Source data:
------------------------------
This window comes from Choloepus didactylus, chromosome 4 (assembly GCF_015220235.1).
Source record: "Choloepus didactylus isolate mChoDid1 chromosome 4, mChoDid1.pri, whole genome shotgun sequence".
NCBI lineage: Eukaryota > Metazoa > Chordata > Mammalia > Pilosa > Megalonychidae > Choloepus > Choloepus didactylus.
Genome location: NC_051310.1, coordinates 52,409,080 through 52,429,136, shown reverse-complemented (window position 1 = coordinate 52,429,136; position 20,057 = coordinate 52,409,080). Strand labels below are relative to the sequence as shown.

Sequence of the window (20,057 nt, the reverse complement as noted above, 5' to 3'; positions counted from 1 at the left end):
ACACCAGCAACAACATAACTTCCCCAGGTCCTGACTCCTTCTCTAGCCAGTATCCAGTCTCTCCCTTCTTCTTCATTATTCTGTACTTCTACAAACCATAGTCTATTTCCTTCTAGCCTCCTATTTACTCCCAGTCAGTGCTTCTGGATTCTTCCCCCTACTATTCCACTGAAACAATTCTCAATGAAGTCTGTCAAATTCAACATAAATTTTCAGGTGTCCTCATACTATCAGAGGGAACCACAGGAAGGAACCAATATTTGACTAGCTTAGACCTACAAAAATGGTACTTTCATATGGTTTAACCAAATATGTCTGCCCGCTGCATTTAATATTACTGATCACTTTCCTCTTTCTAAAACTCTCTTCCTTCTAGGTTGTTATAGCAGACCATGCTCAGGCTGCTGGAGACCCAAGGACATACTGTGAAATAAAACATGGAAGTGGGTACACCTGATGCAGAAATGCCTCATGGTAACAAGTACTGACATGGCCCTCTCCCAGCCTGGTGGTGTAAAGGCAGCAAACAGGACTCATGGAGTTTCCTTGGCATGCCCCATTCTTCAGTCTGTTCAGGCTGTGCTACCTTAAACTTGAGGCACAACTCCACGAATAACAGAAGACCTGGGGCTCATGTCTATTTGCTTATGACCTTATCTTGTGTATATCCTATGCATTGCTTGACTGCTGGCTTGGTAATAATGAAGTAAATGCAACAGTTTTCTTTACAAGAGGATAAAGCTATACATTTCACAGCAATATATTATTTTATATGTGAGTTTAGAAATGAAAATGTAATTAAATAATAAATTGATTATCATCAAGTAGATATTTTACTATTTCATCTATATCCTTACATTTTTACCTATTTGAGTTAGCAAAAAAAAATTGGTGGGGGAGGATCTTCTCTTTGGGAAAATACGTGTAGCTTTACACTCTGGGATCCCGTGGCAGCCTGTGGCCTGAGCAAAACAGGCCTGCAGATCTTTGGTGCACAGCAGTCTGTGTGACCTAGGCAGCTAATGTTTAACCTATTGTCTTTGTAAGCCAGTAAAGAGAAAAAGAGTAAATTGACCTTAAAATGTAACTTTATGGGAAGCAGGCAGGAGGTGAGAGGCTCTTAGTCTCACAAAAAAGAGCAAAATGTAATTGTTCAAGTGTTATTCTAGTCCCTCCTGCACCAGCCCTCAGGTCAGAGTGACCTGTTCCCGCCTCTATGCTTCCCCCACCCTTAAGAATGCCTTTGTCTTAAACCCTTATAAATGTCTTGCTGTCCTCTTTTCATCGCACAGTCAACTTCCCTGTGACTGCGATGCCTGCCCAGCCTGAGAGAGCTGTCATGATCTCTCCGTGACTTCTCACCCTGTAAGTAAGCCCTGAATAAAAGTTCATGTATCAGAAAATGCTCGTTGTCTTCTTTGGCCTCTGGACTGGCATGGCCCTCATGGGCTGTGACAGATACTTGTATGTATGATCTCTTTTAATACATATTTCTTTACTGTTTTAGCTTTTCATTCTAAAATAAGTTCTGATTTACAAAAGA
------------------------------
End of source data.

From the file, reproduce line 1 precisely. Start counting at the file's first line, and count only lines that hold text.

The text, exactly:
This window comes from Choloepus didactylus, chromosome 4 (assembly GCF_015220235.1).